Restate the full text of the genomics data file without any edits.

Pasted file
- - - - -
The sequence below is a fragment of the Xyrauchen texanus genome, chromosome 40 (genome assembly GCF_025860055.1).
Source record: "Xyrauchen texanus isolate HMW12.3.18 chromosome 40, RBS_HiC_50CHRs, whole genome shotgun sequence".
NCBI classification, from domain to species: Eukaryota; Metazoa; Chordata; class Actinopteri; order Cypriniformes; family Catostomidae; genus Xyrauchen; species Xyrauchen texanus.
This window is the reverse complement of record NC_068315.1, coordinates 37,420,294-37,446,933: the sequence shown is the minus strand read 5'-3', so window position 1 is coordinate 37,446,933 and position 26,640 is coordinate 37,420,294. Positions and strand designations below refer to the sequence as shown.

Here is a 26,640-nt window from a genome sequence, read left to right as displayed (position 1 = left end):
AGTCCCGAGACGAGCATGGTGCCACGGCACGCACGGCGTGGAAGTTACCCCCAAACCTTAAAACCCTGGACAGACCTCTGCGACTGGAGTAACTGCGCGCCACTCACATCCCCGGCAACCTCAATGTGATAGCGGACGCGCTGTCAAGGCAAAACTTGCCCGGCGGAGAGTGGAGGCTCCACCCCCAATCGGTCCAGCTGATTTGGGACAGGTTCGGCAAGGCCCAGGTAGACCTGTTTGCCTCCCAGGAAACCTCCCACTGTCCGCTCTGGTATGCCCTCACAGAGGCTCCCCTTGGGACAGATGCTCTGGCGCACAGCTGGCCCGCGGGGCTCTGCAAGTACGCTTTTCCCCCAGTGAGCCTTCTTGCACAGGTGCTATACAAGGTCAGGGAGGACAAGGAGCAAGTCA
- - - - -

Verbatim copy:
The sequence below is a fragment of the Xyrauchen texanus genome, chromosome 40 (genome assembly GCF_025860055.1).
Source record: "Xyrauchen texanus isolate HMW12.3.18 chromosome 40, RBS_HiC_50CHRs, whole genome shotgun sequence".
NCBI classification, from domain to species: Eukaryota; Metazoa; Chordata; class Actinopteri; order Cypriniformes; family Catostomidae; genus Xyrauchen; species Xyrauchen texanus.
This window is the reverse complement of record NC_068315.1, coordinates 37,420,294-37,446,933: the sequence shown is the minus strand read 5'-3', so window position 1 is coordinate 37,446,933 and position 26,640 is coordinate 37,420,294. Positions and strand designations below refer to the sequence as shown.

Here is a 26,640-nt window from a genome sequence, read left to right as displayed (position 1 = left end):
AGTCCCGAGACGAGCATGGTGCCACGGCACGCACGGCGTGGAAGTTACCCCCAAACCTTAAAACCCTGGACAGACCTCTGCGACTGGAGTAACTGCGCGCCACTCACATCCCCGGCAACCTCAATGTGATAGCGGACGCGCTGTCAAGGCAAAACTTGCCCGGCGGAGAGTGGAGGCTCCACCCCCAATCGGTCCAGCTGATTTGGGACAGGTTCGGCAAGGCCCAGGTAGACCTGTTTGCCTCCCAGGAAACCTCCCACTGTCCGCTCTGGTATGCCCTCACAGAGGCTCCCCTTGGGACAGATGCTCTGGCGCACAGCTGGCCCGCGGGGCTCTGCAAGTACGCTTTTCCCCCAGTGAGCCTTCTTGCACAGGTGCTATACAAGGTCAGGGAGGACAAGGAGCAAGTCA